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Taking over four years to make, Gravity shows why quality filmmaking is a long and arduous process. Alfonso Cuaron’s last big project was “The Prisoner of Azkaban,” perhaps the best Harry Potter film in the series, and set the tone for the other installments thereafter. Cuaron follows up his efforts in PoA with something even better.

Walking in, I had no expectations for this movie. George Clooney and Sandra Bullock floating around in space? How exciting could that be? Would there even be a plot? The plot is overly simple, rather it’s the suspense that keeps you going. At just 90 minutes, that short of a runtime feels unprecedented in today’s cinema. “Interstellar” comes in just short of three hours, and “The Martian” is over two hours. “2001” is a drawn out borefest, and even something as easily entertaining as “Independence Day” hits the two hour mark. Quite frankly, it’s that a short film gives the impression of a poor film. However, that is simply not the case. Who needs long, drawn out space shots that send audiences to sleep? If the plot requires three hours, then, don’t cut out parts of the story. For something as simplistic as Gravity, the intensity would certainly not go beyond the 90 minute mark.

It’s well known that George Clooney can only play one character, and that’s George Clooney. In “Gravity,” it doesn’t matter. All we care about is how George is going to help Dr. Stone [played by Sandra Bullock] get back to earth. The film opens with an extended take as we see earth and three astronauts working on the Hubble Space Telescope. It’s gorgeous cinematography, and the precision in the choreography must have been unbelievable. The weightlessness is spot on and could not be any more realistic. We hear Clooney telling a story of an event that happened back on earth, but in a matter of minutes, NASA alerts the astronauts of incoming satellite debris. The ISS is torn apart, and Dr. Stone is seen tumbling into space. It’s edge-of-your-seat suspense. Clooney manages to rescue Dr. Stone, and informs her that her oxygen is running low. She must make it to a Chinese satellite if she has any chance of making it back to earth.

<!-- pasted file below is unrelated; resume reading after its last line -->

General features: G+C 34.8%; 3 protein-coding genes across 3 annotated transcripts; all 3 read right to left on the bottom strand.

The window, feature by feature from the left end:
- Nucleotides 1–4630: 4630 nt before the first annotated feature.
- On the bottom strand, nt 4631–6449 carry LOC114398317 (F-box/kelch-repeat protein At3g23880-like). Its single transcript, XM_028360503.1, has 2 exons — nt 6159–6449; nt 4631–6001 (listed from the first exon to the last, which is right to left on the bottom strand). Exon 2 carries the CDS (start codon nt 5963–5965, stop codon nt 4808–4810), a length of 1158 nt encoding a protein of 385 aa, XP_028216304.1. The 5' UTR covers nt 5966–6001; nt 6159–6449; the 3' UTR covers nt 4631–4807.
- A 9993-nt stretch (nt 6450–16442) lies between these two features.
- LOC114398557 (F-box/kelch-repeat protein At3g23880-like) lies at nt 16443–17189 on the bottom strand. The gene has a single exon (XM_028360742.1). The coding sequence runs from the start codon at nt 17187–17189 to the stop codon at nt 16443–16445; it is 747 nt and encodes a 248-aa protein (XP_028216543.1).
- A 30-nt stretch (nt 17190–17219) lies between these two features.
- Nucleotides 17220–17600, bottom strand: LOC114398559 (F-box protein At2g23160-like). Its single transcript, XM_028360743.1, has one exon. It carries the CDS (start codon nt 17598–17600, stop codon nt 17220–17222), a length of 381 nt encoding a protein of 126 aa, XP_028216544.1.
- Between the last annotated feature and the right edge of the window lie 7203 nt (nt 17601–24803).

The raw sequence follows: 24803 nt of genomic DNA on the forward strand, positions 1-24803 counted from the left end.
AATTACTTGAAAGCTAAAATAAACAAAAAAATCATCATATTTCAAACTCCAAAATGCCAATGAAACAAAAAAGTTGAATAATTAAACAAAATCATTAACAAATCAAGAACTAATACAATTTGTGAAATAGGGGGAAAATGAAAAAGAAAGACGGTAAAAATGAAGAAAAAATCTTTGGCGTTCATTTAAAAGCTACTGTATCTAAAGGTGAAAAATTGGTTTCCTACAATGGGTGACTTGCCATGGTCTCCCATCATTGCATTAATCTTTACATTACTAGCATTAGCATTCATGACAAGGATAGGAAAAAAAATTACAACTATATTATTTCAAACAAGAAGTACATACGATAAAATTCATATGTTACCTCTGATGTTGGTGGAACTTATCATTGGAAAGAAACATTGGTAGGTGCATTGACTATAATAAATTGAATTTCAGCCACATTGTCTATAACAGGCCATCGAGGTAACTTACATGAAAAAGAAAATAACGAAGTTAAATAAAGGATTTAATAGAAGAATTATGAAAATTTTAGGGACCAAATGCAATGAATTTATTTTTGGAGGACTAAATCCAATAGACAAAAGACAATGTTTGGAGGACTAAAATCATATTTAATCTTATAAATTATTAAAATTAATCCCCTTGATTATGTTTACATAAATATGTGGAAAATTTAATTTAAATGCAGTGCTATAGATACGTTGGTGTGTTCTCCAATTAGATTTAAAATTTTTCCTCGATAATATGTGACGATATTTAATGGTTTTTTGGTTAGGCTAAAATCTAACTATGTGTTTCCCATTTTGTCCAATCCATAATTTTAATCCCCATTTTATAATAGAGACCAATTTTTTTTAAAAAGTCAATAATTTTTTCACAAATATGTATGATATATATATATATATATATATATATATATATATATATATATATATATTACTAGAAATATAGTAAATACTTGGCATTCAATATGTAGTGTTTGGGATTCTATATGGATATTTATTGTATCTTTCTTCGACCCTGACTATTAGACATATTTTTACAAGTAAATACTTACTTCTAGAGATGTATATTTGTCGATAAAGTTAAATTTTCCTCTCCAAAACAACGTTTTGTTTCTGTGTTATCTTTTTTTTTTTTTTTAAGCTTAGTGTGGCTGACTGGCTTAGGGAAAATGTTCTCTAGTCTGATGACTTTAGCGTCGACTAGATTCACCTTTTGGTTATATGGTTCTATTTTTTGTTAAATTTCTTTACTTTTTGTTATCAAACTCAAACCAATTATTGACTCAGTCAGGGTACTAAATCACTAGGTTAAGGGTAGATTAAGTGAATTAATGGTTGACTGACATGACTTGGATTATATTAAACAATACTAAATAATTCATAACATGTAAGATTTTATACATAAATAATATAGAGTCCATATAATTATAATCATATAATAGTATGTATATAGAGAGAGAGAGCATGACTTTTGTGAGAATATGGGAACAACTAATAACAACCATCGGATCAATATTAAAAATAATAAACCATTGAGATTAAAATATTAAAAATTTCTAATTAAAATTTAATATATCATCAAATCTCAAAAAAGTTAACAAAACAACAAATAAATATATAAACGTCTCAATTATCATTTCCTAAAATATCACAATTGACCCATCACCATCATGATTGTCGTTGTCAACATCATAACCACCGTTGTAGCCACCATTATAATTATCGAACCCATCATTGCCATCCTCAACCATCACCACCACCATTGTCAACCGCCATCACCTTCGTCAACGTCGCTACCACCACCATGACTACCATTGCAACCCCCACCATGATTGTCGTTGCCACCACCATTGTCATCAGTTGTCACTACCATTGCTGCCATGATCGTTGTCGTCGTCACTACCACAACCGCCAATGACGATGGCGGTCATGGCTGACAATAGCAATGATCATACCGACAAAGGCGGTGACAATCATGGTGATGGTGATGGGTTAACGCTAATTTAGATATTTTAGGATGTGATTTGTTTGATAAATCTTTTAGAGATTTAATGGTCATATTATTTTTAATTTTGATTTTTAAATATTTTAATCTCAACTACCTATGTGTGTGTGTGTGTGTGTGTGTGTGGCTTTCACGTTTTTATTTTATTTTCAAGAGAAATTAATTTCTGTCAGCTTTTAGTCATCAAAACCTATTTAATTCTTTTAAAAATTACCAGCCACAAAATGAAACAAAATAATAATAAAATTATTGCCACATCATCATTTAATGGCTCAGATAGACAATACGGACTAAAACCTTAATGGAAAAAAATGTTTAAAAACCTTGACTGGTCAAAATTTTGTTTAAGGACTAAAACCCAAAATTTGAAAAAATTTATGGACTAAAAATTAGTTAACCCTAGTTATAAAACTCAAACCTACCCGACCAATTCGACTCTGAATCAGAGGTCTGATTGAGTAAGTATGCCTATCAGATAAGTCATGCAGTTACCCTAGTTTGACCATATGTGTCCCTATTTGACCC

More debris storms follow, each as suspenseful as the last. Steven Price’s soundtrack booms along in the background and will have you gripping the arm of your seat as you wonder if Bullock will ever finally catch a break. There is a scene in the ISS where Bullock takes off her astronaut suit and curls up in fetal position as she rotates, weightless. It’s a beautiful shot reminiscent of “2001,” and dare I say has far more impact than anything that snoozefest had.

There is a sequence a bit later on where Dr. Stone manages to get to the Chinese station. It fails to work and has her screaming and kicking at the controls. The realism steps in here: as just like in space, no one can hear you scream. It’s dead silent, and by that point, we feel so much sympathy for her character that we want her to get home as much as she wants to. As the satellite descends into the atmosphere, it breaks up due to the heat and pressure, and we begin to wonder if earth, not space, will be her Waterloo. When Bullock finally lands and steps out, Price’s score swells around her, and creates a beautiful landscape of survival.

There will be those who question the simplicity of the film. “It’s just Bullock flying around in space.” “Clooney’s death is unnecessary.” “How lucky was she to land in the lake?” And while all that may be true, I ask those people, what are movies without a bit of luck? We think about our favorite characters such as Bond and Indiana Jones. Where would they be without a bit of luck? We want our heroes to make it through their journey. How would we feel if Bullock crashed and didn’t survive her journey back? What would be the point of the incredibly tense previous 90 minutes? Our hero’s perseverance should pay off. “Gravity” hits at such a deep level because it is, at its heart, more than just a visual masterpiece with a simple plot. It is a movie about human survival – about battling the greatest force in nature. It stands alone as a sci-fi film set around earth that feels down to earth. It’s a film that will no doubt split audiences as lovers and haters. And that makes it even more exciting.